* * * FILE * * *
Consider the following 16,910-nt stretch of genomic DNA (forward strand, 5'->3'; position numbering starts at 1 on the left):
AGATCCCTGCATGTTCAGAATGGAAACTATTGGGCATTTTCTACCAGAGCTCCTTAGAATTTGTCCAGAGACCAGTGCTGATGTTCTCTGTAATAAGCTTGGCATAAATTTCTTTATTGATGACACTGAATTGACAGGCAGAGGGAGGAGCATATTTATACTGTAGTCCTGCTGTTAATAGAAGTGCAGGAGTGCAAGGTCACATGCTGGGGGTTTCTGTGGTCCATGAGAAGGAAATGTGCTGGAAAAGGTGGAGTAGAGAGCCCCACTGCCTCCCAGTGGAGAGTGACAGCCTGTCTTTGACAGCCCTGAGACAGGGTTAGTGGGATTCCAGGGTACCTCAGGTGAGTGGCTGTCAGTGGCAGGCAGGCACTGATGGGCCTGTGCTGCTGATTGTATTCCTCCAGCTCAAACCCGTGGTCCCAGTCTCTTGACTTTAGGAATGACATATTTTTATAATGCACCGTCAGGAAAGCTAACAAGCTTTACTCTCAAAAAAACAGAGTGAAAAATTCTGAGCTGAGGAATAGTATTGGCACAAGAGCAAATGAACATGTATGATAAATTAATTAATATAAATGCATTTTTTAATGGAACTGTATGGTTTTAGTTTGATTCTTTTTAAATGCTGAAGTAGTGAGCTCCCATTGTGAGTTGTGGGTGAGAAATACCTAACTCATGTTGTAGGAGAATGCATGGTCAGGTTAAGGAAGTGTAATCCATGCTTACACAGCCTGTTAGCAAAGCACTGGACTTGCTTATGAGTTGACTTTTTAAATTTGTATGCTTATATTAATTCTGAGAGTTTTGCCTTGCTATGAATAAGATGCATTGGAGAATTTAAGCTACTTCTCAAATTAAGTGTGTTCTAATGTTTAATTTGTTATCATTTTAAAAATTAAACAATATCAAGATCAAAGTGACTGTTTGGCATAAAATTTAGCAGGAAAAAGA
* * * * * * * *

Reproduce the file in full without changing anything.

Consider the following 16,910-nt stretch of genomic DNA (forward strand, 5'->3'; position numbering starts at 1 on the left):
AGATCCCTGCATGTTCAGAATGGAAACTATTGGGCATTTTCTACCAGAGCTCCTTAGAATTTGTCCAGAGACCAGTGCTGATGTTCTCTGTAATAAGCTTGGCATAAATTTCTTTATTGATGACACTGAATTGACAGGCAGAGGGAGGAGCATATTTATACTGTAGTCCTGCTGTTAATAGAAGTGCAGGAGTGCAAGGTCACATGCTGGGGGTTTCTGTGGTCCATGAGAAGGAAATGTGCTGGAAAAGGTGGAGTAGAGAGCCCCACTGCCTCCCAGTGGAGAGTGACAGCCTGTCTTTGACAGCCCTGAGACAGGGTTAGTGGGATTCCAGGGTACCTCAGGTGAGTGGCTGTCAGTGGCAGGCAGGCACTGATGGGCCTGTGCTGCTGATTGTATTCCTCCAGCTCAAACCCGTGGTCCCAGTCTCTTGACTTTAGGAATGACATATTTTTATAATGCACCGTCAGGAAAGCTAACAAGCTTTACTCTCAAAAAAACAGAGTGAAAAATTCTGAGCTGAGGAATAGTATTGGCACAAGAGCAAATGAACATGTATGATAAATTAATTAATATAAATGCATTTTTTAATGGAACTGTATGGTTTTAGTTTGATTCTTTTTAAATGCTGAAGTAGTGAGCTCCCATTGTGAGTTGTGGGTGAGAAATACCTAACTCATGTTGTAGGAGAATGCATGGTCAGGTTAAGGAAGTGTAATCCATGCTTACACAGCCTGTTAGCAAAGCACTGGACTTGCTTATGAGTTGACTTTTTAAATTTGTATGCTTATATTAATTCTGAGAGTTTTGCCTTGCTATGAATAAGATGCATTGGAGAATTTAAGCTACTTCTCAAATTAAGTGTGTTCTAATGTTTAATTTGTTATCATTTTAAAAATTAAACAATATCAAGATCAAAGTGACTGTTTGGCATAAAATTTAGCAGGAAAAAGA